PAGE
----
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Xiaomi's swanky new phones won't be enough to dominate the phablet market, analysts say

The untimely demise of Samsung's Galaxy Note 7 has opened up a chunk of the phablet market for the taking, and Chinese smartphone maker Xiaomi is the latest company to throw its name into the hat.

Xiaomi, on Tuesday, introduced two new phablets - handsets with a screen size generally ranging between 5 and 6 inches - in China: the flagship Mi Note 2, the successor to its Mi Note handset, and the new Mi MIX, with a 91.3 percent screen-to-body ratio, which was jointly developed with famed French designer Philippe Starck.

This means, aside from the margins, the screen on the Mi MIX takes up most of the phone's width and height. Xiaomi also did away with physical earpiece speaker – a crucial component in all handsets - on the device. Instead, it uses piezoelectric ceramic acoustic technology that makes it possible to listen to calls without needing the earpiece speaker.

"What we announced yesterday, in some ways, caught the world by surprise a bit," Xiaomi's global vice president, Hugo Barra, told CNBC's "Squawk Box" on Wednesday. "It's a level of innovation I think people haven't normally been expecting to come out of Asia."

Research from International Data Corporation (IDC) showed the global smartphone market is currently dominated by leaders Samsung and Apple, and Chinese rivals Huawei, OPPO and vivo, with customers demonstrating growing preference for phablets.

Earlier this year, Xiaomi was knocked out of the top five places among smartphone vendors by shipment volume and the handset maker has struggled to get back in ever since.

IDC said in March that in 2015, 20 percent of smartphones shipped were phablets and by 2020, that number was expected to rise to 32 percent.

Phablets also tend to fall in the premium category of devices - meaning they are priced much higher than the average smartphones.

Uphill task for Xiaomi

Analysts told CNBC it would be an uphill task for Xiaomi to make a meaningful dent in the phablet market segment and pick up on the Note 7 slack.

The opportunities for Xiaomi would be limited because of the lack of widespread reach in places like India and China, which are two of the largest growing smartphone markets in the world, according to Neil Shah, a research director at Counterpoint Research.

"Xiaomi has lost considerable marketshare in the premium segment and more than 80 percent [of Xiaomi's] volume comes from under $200 priced segments," he said by email.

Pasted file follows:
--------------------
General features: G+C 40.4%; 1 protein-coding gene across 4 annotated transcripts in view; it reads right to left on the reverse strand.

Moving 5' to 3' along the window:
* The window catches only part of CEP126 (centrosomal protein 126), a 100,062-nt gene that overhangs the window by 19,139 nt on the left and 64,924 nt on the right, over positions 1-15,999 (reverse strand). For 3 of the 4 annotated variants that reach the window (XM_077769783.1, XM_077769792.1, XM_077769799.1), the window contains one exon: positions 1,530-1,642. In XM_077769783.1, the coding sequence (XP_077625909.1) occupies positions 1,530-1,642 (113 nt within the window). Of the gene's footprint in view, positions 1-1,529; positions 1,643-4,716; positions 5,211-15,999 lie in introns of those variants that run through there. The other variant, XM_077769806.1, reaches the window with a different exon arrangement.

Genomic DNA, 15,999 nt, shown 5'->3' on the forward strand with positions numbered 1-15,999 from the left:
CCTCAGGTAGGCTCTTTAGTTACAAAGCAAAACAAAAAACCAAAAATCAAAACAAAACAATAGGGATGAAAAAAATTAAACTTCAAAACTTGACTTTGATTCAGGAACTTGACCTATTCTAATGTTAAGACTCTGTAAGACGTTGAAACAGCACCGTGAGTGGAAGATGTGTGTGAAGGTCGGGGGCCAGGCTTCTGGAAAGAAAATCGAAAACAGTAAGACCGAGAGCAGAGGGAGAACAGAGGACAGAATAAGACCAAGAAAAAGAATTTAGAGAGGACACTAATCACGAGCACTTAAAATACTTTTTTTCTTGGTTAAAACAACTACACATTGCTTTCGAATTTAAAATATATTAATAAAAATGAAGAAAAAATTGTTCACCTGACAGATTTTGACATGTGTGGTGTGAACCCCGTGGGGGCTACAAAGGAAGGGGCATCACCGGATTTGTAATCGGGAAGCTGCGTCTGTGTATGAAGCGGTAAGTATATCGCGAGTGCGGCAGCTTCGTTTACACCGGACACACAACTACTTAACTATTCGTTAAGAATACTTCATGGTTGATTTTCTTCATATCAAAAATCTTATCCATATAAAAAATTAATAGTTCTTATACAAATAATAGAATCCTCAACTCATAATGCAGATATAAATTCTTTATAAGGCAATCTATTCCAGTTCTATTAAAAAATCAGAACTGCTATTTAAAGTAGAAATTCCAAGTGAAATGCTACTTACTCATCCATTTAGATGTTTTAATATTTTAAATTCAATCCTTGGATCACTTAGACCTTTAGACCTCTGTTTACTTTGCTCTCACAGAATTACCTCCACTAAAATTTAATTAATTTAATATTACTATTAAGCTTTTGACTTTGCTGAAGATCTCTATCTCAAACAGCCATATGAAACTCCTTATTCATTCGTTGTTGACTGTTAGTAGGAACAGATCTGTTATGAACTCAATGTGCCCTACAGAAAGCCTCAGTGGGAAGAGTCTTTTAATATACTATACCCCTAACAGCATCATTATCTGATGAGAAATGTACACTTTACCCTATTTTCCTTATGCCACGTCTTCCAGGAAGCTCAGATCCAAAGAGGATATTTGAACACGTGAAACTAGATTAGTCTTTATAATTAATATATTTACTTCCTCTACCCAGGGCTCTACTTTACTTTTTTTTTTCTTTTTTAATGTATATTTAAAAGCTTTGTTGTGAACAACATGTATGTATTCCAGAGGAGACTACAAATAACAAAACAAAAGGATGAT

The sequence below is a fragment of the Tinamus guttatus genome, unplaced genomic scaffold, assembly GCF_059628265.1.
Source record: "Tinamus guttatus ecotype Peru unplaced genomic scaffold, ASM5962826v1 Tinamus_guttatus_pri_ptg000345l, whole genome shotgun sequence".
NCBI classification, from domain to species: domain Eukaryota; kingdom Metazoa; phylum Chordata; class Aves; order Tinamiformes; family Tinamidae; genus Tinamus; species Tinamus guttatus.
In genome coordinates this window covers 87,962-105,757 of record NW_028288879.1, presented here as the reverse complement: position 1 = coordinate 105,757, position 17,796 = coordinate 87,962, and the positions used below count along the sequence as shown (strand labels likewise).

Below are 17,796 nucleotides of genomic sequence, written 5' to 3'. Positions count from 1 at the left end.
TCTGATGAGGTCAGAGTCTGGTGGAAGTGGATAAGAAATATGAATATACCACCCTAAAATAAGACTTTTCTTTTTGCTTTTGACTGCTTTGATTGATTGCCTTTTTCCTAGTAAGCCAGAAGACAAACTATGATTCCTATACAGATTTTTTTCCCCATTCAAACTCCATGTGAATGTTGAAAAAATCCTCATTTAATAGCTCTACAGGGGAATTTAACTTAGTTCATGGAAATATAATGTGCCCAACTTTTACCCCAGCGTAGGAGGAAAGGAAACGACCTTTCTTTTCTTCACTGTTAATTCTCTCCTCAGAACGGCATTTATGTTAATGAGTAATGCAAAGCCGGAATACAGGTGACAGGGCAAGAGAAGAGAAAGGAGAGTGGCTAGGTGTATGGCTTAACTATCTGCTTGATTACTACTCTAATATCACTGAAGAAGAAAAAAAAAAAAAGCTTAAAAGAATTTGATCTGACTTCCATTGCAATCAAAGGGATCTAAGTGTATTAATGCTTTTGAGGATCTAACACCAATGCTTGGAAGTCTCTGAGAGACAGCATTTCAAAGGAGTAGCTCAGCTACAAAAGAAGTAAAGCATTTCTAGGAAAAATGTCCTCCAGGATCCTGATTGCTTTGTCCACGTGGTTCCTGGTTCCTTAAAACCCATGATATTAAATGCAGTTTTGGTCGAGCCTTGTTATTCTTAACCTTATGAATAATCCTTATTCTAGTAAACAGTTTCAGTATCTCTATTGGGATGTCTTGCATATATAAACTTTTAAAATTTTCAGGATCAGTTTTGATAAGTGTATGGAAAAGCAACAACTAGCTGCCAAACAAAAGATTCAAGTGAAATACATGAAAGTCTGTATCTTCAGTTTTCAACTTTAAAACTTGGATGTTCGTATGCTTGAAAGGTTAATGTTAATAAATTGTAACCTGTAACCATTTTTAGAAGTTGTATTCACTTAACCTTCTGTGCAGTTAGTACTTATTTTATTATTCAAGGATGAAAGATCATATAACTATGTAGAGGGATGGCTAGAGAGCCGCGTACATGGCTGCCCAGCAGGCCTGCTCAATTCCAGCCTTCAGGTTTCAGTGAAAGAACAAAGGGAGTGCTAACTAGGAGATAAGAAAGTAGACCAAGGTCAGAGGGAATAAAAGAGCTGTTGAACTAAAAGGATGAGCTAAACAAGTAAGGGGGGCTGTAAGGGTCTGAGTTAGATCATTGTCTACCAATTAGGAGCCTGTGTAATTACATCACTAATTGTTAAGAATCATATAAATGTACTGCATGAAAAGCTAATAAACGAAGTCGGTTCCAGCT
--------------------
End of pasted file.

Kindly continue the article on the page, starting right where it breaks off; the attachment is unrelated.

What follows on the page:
Competition from other vendors was also a factor. Shah said in markets where Samsung's dominance is weakening, such as China, the likes of Huawei should be able to pick up the slack.

IDC senior analyst Xiaohan Tay told CNBC on Tuesday it was likely that Apple would fill up majority of the gap left behind by the Note 7. This is likely since the new iPhone 7 Plus was priced similarly and offered similar specifications.

Tracy Tsai, a research VP with Gartner's Personal Technologies team, told CNBC while Apple would be considered the strongest competitor to Samsung, the notable differences between the iOS and Android platforms could mean some users were switching to other Android vendors.

For the most part, she said in an email, users would likely stick to other Samsung handsets. "Galaxy Note series users tend to be long term Note users who prefer the design, camera, relevant applications for the [Note 7's] digital stylus ... and most importantly those users are more Samsung loyal customers."

Shah added the likes of Huawei, Google, LG in South Korea and Sony in Japan were also set to benefit.

Curved edges, quality control

That said, Xiaomi appeared to have packed quite a lot into the devices it unveiled on Tuesday.

The Mi Note 2 uses flexible OLED display and has 3D curved glass panels on the front. It has a 5.7-inch full-HD display screen with a high contrast ratio, enabling sharper images and videos.

Its main camera uses the Sony IMX318 sensor for high-res images and can support 4K video recording with electronic image stabilization.

The Mi Note 2 is powered by the Snapdragon 821 processor and has up to 6GB memory and 128GB storage.

"[The] Mi Note 2 is quite impressive from specifications perspective on paper, compared to other flagship phablets," Shah said.

Mi Note 2 also comes with a 4,070mAH battery, which should theoretically be able to keep the phone powered all day. The Samsung's Note 7, on the other hand, used a 3,500mAh battery.

Barra told CNBC Xiaomi employed "very, very high quality control standards" to ensure its battery did not cause similar troubles as the Note 7's batteries reportedly did.

"We pay close attention to quality control. We test these components very, very thoroughly."

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